Peshawn Bread’s House of Sutai

House of Sutai will be high fashion, binary-breaking, and made for Indigenous misfits.
House of Sutai Logo, photo; courtesy

In their latest artistic venture, filmmaker, model, and designer Peshawn Bread (Comanche/Kiowa/Cherokee) recently announced the creation of their own fashion house; House of Sutai. The name comes from the Comanche word for “Bless”, which Bread has always held dearly to themselves, and what they now hope to share with their audience. This aspect is just one of many that they aim to explore through House of Sutai, in what they call “a marriage between filmmaking and fashion.”

Promo Image ft. Peshawn Bread, photo; courtesy

Bread’s interest in fashion and designing clothes goes as far back as they can remember, always being excited to read through the different magazines that their mother subscribed to. The name “House of Sutai” originally came to them when they were 19, after winning 2nd place in a Native American clothing contest. Afterward, they dabbled in the project on and off again over the years, at first, unsure if they could balance both of their passions. It was in the midst of the writer’s strike this year, however, that they started to feel a pull towards this pursuit again.

“Fast forward to now, as I sit in strike and strive for something to create, I decided now it’s time. It’s either now or never. My partner said to me ‘During this time, maybe you’ll focus on your true passion: fashion’ and as much as I hate to admit, they were absolutely right!”

After announcing House of Sutai on their Instagram page on August 29th, Bread debuted their first collection of necklaces just a week later. The collection contained four dazzling pieces that introduced Bread’s brand with a powerful and eye-catching impact. The necklaces were made with various gemstones and minerals, along with dentalium and brass accents, all materials that Bread has enjoyed working with in their previous jewelry projects. Their passion for blending their tribal histories and their eye for imagery was easily seen both in the work themselves as well as the modeling photos featuring their partner, Cole Forrest.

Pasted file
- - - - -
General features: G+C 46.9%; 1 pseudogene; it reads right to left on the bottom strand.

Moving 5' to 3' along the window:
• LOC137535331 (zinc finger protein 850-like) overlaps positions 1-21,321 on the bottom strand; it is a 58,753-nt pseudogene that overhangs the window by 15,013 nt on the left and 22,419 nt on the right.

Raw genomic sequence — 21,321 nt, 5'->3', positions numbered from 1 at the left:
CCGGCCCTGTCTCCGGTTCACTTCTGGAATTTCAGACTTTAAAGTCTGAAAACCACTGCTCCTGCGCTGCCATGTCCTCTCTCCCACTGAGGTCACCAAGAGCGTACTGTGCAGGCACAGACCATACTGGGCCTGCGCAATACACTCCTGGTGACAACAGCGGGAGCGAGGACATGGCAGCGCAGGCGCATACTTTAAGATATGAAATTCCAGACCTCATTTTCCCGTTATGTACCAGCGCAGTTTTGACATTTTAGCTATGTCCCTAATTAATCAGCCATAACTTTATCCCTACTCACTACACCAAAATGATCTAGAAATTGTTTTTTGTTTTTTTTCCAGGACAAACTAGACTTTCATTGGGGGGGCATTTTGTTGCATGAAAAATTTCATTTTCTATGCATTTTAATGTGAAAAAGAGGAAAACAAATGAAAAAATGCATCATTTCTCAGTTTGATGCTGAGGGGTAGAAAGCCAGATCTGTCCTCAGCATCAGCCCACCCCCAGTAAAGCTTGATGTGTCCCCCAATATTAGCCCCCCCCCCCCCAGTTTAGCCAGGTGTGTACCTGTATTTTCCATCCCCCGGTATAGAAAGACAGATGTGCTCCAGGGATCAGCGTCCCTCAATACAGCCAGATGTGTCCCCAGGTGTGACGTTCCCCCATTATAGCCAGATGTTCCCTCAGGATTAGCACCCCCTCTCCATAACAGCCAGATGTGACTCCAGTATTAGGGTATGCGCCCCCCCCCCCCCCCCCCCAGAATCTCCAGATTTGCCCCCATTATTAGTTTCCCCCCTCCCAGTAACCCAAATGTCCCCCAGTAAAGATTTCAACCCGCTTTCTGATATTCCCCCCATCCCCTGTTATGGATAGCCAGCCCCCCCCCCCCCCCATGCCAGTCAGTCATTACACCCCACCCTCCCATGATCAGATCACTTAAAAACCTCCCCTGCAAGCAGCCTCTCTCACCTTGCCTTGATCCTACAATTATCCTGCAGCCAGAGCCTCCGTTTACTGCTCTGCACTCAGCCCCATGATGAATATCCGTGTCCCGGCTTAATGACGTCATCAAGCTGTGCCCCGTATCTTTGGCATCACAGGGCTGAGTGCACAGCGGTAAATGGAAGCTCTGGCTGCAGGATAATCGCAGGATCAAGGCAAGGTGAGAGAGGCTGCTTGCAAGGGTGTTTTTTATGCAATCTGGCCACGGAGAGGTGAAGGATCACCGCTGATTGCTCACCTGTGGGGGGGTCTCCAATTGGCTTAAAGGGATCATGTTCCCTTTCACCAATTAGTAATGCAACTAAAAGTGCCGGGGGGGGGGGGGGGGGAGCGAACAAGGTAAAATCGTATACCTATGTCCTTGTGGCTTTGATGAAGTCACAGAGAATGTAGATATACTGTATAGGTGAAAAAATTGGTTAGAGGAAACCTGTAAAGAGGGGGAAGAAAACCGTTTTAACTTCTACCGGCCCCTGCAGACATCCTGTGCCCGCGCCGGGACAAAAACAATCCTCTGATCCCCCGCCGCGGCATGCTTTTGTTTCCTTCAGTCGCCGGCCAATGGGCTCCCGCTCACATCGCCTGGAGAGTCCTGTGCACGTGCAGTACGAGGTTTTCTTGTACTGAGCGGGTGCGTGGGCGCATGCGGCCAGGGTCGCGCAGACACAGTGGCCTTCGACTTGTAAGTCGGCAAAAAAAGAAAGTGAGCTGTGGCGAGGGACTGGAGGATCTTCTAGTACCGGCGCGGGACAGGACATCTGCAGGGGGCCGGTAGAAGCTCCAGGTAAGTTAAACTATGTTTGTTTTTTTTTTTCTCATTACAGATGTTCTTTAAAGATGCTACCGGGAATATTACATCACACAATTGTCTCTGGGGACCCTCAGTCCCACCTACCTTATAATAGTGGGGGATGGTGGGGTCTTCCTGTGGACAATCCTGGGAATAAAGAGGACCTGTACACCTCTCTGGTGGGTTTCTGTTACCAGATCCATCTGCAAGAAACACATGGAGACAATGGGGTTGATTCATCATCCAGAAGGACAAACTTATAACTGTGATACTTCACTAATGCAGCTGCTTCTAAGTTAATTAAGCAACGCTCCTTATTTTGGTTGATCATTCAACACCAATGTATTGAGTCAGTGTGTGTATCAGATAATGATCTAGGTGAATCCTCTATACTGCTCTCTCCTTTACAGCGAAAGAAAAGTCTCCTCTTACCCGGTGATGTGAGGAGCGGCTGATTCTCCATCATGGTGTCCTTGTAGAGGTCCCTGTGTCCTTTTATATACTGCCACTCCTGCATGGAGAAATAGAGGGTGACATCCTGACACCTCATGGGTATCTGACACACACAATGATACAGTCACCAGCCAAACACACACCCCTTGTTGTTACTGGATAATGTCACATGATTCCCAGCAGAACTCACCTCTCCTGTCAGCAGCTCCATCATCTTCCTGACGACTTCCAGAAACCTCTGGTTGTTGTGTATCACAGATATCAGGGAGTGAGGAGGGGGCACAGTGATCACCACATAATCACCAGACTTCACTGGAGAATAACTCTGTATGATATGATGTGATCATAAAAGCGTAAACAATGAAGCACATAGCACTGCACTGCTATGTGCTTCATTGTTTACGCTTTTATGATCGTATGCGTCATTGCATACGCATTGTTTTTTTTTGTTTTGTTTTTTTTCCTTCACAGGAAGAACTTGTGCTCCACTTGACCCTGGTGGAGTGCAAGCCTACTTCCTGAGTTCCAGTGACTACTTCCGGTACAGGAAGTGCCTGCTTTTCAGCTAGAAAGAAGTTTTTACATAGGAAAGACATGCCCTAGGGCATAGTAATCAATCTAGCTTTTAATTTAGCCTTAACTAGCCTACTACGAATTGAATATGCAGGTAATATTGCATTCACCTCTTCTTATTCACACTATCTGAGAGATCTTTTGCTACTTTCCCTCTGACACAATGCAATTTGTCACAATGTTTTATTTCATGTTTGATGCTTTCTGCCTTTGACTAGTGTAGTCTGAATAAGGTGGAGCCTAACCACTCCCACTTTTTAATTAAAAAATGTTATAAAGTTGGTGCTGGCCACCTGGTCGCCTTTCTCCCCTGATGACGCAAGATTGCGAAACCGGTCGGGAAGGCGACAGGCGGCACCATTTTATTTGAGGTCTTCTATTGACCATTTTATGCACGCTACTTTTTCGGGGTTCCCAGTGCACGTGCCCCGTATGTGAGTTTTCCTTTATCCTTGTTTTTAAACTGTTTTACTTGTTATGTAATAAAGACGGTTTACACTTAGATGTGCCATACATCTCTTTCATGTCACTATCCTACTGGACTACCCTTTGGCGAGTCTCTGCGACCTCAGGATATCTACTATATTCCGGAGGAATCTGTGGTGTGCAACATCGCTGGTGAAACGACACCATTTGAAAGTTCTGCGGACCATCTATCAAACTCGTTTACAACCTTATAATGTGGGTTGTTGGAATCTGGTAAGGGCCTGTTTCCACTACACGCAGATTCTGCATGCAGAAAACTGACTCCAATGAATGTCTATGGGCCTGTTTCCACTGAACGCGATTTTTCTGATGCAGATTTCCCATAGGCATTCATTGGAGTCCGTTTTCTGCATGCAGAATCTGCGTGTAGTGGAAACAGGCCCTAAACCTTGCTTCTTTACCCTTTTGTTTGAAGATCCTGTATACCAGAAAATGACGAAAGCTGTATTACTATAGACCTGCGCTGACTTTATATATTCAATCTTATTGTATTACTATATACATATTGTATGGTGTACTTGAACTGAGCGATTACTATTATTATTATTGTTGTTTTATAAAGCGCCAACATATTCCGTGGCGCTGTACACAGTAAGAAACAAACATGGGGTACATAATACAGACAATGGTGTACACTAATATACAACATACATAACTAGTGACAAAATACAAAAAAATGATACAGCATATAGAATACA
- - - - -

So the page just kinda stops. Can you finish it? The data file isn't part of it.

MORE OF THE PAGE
First Necklace Collection Images ft. Cole Forrest, photo; courtesy

“I asked my partner if they could model and they agreed to let me shoot their beauty in my shower while doused in coconut oil! The first drop, I wanted to show the eclectic looks of the necklaces and how we can have something so elegant and casual, and be reminded of our heritage through an accessory.”

Aside from House of Sutai, Bread is widely celebrated for their work in the film industry, including their short film; “The Daily Life of Mistress Red”. Even before the announcement of their fashion house, their memorable style and love of design were always elements that were present in their projects.

“I feel that my passions of filmmaking and fashion are forever spiraled…I see myself striving to be the Comanche Tom Ford. I hope to make short films with models wearing my collections and bringing the audience into my designs through visual intimacy”

Sutai’s First Necklace collection, photo; courtesy

With House of Sutai being in such early development, Bread has been elated to see the outpour of support from their fellow native designers, as well as from the wider Indigenous community. Their plans to build the brand into a fashion house designing their own clothing collections begin with more jewelry releases, with hopes to eventually venture into collaborations with other brands. As a personal goal for themselves, Bread even hopes to see some of their work debut at next year’s SWAIA.

From film to designing, Bread’s work is always a wonder to behold, and the future of their latest project is sure to bring more of their unique charm to the world of Indigenous fashion. “The fact that Sutai is at 700 followers has left a huge imprint on my heart. It humbled me to see how many people wanted to join me on the journey of designing and that also means I have 700 relatives looking for designs so I gotta WERK and not disappoint…I want to continue to build Sutai into a fashion house where full collections could be made in-house and be available to Indigenous peoples everywhere.”

To learn more about and follow House of Sutai, you can check them out on Instagram @houseofsutai and on Facebook as House of Sutai.